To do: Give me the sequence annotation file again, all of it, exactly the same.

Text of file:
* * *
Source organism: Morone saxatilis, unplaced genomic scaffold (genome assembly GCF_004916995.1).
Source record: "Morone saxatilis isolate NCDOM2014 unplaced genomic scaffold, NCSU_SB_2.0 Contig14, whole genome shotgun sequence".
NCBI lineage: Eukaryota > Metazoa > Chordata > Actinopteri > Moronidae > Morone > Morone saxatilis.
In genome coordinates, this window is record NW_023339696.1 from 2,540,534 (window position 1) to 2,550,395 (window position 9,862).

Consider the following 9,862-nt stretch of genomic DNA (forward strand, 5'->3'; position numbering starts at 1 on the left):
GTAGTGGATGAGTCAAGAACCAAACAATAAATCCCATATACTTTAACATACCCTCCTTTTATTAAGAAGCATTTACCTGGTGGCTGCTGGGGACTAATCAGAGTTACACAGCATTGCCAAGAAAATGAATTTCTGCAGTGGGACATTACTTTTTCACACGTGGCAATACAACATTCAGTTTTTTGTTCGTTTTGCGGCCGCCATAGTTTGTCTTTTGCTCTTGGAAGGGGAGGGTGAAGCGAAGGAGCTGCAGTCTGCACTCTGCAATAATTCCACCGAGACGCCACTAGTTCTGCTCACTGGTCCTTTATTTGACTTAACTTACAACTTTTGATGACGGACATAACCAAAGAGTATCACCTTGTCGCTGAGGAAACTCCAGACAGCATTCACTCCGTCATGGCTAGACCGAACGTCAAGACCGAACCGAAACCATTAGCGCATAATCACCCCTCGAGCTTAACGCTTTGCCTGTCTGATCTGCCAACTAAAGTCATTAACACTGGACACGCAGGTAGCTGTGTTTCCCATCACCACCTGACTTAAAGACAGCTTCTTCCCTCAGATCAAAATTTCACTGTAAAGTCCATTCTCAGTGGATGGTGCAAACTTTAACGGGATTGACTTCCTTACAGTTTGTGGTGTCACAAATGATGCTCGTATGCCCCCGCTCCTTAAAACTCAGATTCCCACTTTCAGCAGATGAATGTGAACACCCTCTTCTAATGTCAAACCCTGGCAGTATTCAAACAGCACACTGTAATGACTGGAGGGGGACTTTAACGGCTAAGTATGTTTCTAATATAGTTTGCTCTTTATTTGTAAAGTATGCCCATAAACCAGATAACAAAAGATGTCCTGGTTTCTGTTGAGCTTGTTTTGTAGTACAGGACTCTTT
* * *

Source organism: Morone saxatilis, unplaced genomic scaffold (genome assembly GCF_004916995.1).
Source record: "Morone saxatilis isolate NCDOM2014 unplaced genomic scaffold, NCSU_SB_2.0 Contig14, whole genome shotgun sequence".
NCBI lineage: Eukaryota > Metazoa > Chordata > Actinopteri > Moronidae > Morone > Morone saxatilis.
In genome coordinates, this window is record NW_023339696.1 from 2,540,534 (window position 1) to 2,550,395 (window position 9,862).

Consider the following 9,862-nt stretch of genomic DNA (forward strand, 5'->3'; position numbering starts at 1 on the left):
GTAGTGGATGAGTCAAGAACCAAACAATAAATCCCATATACTTTAACATACCCTCCTTTTATTAAGAAGCATTTACCTGGTGGCTGCTGGGGACTAATCAGAGTTACACAGCATTGCCAAGAAAATGAATTTCTGCAGTGGGACATTACTTTTTCACACGTGGCAATACAACATTCAGTTTTTTGTTCGTTTTGCGGCCGCCATAGTTTGTCTTTTGCTCTTGGAAGGGGAGGGTGAAGCGAAGGAGCTGCAGTCTGCACTCTGCAATAATTCCACCGAGACGCCACTAGTTCTGCTCACTGGTCCTTTATTTGACTTAACTTACAACTTTTGATGACGGACATAACCAAAGAGTATCACCTTGTCGCTGAGGAAACTCCAGACAGCATTCACTCCGTCATGGCTAGACCGAACGTCAAGACCGAACCGAAACCATTAGCGCATAATCACCCCTCGAGCTTAACGCTTTGCCTGTCTGATCTGCCAACTAAAGTCATTAACACTGGACACGCAGGTAGCTGTGTTTCCCATCACCACCTGACTTAAAGACAGCTTCTTCCCTCAGATCAAAATTTCACTGTAAAGTCCATTCTCAGTGGATGGTGCAAACTTTAACGGGATTGACTTCCTTACAGTTTGTGGTGTCACAAATGATGCTCGTATGCCCCCGCTCCTTAAAACTCAGATTCCCACTTTCAGCAGATGAATGTGAACACCCTCTTCTAATGTCAAACCCTGGCAGTATTCAAACAGCACACTGTAATGACTGGAGGGGGACTTTAACGGCTAAGTATGTTTCTAATATAGTTTGCTCTTTATTTGTAAAGTATGCCCATAAACCAGATAACAAAAGATGTCCTGGTTTCTGTTGAGCTTGTTTTGTAGTACAGGACTCTTT